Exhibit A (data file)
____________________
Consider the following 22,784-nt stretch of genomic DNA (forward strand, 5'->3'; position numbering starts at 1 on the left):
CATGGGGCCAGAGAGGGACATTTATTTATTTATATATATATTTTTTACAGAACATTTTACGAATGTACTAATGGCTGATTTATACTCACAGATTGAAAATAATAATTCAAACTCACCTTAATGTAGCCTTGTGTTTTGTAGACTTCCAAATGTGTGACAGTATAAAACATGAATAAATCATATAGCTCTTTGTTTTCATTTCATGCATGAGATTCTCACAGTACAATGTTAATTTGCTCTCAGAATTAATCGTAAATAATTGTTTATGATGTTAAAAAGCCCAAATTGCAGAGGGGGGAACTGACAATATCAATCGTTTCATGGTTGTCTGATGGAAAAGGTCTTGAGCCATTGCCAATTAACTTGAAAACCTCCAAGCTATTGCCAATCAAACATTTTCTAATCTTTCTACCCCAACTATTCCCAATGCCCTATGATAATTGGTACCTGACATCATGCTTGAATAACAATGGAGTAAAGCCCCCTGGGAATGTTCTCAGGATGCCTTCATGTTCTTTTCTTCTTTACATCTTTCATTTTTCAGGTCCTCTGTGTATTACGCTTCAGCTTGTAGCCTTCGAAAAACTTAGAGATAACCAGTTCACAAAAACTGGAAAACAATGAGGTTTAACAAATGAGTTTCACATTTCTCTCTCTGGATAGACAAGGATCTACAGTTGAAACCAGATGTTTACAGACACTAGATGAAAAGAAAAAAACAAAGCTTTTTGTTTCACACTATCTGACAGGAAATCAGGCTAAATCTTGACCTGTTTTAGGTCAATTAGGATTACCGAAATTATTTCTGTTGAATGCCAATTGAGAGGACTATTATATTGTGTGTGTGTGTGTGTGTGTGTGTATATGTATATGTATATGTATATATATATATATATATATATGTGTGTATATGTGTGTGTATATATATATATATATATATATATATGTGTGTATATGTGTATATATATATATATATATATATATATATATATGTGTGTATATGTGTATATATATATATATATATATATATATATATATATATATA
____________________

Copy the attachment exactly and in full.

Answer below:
Consider the following 22,784-nt stretch of genomic DNA (forward strand, 5'->3'; position numbering starts at 1 on the left):
CATGGGGCCAGAGAGGGACATTTATTTATTTATATATATATTTTTTACAGAACATTTTACGAATGTACTAATGGCTGATTTATACTCACAGATTGAAAATAATAATTCAAACTCACCTTAATGTAGCCTTGTGTTTTGTAGACTTCCAAATGTGTGACAGTATAAAACATGAATAAATCATATAGCTCTTTGTTTTCATTTCATGCATGAGATTCTCACAGTACAATGTTAATTTGCTCTCAGAATTAATCGTAAATAATTGTTTATGATGTTAAAAAGCCCAAATTGCAGAGGGGGGAACTGACAATATCAATCGTTTCATGGTTGTCTGATGGAAAAGGTCTTGAGCCATTGCCAATTAACTTGAAAACCTCCAAGCTATTGCCAATCAAACATTTTCTAATCTTTCTACCCCAACTATTCCCAATGCCCTATGATAATTGGTACCTGACATCATGCTTGAATAACAATGGAGTAAAGCCCCCTGGGAATGTTCTCAGGATGCCTTCATGTTCTTTTCTTCTTTACATCTTTCATTTTTCAGGTCCTCTGTGTATTACGCTTCAGCTTGTAGCCTTCGAAAAACTTAGAGATAACCAGTTCACAAAAACTGGAAAACAATGAGGTTTAACAAATGAGTTTCACATTTCTCTCTCTGGATAGACAAGGATCTACAGTTGAAACCAGATGTTTACAGACACTAGATGAAAAGAAAAAAACAAAGCTTTTTGTTTCACACTATCTGACAGGAAATCAGGCTAAATCTTGACCTGTTTTAGGTCAATTAGGATTACCGAAATTATTTCTGTTGAATGCCAATTGAGAGGACTATTATATTGTGTGTGTGTGTGTGTGTGTGTGTATATGTATATGTATATGTATATATATATATATATATATATGTGTGTATATGTGTGTGTATATATATATATATATATATATATATGTGTGTATATGTGTATATATATATATATATATATATATATATATATGTGTGTATATGTGTATATATATATATATATATATATATATATATATATATATA